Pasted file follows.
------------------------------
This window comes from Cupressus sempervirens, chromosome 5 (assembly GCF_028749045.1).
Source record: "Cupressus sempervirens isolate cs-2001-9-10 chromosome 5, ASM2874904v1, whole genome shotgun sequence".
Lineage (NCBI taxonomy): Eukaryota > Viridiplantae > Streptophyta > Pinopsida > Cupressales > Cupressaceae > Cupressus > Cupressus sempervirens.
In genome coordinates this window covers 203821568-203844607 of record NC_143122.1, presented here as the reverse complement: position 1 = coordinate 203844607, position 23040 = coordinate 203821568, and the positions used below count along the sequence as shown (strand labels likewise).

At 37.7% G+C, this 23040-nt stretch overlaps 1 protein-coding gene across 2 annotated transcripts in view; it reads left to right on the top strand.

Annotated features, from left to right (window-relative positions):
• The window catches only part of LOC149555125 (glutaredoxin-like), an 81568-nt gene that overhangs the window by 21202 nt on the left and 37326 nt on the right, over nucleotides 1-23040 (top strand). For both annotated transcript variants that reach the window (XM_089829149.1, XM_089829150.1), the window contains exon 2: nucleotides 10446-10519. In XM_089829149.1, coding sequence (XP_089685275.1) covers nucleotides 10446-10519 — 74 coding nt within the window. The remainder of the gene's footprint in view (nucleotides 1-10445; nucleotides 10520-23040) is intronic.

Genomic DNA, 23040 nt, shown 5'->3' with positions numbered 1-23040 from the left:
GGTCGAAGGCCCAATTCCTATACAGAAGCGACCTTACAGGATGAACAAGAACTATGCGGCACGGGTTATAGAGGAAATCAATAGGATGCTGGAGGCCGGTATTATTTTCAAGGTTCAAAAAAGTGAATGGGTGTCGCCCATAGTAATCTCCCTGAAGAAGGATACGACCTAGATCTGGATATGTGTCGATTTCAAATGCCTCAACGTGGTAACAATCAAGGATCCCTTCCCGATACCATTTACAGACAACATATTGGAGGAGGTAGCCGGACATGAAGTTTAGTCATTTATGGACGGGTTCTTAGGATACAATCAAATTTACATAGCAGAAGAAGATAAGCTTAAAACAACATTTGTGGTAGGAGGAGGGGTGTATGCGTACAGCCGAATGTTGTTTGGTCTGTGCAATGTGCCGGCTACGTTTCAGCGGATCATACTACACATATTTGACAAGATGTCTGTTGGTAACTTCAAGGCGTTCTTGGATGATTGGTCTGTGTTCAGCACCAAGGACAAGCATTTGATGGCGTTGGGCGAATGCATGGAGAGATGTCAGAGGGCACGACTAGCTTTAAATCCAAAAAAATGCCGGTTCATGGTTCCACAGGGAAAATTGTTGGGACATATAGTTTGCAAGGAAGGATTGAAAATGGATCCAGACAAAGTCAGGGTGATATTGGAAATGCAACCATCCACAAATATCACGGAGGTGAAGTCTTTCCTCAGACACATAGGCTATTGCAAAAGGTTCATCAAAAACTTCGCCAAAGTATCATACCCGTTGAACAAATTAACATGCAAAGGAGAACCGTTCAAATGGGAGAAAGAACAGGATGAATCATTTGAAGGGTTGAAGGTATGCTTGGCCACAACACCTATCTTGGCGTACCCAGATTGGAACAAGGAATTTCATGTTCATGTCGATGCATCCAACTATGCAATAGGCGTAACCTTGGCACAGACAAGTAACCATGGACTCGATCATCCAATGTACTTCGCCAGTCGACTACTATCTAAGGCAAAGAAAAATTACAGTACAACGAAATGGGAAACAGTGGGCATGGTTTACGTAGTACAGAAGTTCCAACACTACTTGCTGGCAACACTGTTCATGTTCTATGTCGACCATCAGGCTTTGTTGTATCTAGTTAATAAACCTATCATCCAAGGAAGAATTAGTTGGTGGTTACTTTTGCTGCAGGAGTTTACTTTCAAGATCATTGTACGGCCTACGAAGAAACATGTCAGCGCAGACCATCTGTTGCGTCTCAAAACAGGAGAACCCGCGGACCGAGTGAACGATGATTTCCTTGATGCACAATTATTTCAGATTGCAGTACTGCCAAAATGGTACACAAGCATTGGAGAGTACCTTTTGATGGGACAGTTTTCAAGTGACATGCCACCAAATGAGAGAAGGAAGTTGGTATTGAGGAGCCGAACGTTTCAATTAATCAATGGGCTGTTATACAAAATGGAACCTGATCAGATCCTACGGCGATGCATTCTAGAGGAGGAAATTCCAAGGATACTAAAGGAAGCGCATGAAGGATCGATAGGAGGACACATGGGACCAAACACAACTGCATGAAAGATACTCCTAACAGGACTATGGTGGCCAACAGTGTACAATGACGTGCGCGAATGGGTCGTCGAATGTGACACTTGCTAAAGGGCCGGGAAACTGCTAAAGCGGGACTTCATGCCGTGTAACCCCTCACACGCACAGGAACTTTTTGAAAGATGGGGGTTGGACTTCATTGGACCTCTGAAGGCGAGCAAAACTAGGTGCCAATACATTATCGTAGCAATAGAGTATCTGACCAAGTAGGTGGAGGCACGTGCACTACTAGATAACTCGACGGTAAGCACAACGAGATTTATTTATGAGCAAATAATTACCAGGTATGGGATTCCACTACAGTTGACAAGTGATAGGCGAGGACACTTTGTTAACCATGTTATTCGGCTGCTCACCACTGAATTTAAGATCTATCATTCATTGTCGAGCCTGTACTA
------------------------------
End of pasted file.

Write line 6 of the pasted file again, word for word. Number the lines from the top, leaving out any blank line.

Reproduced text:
Annotated features, from left to right (window-relative positions):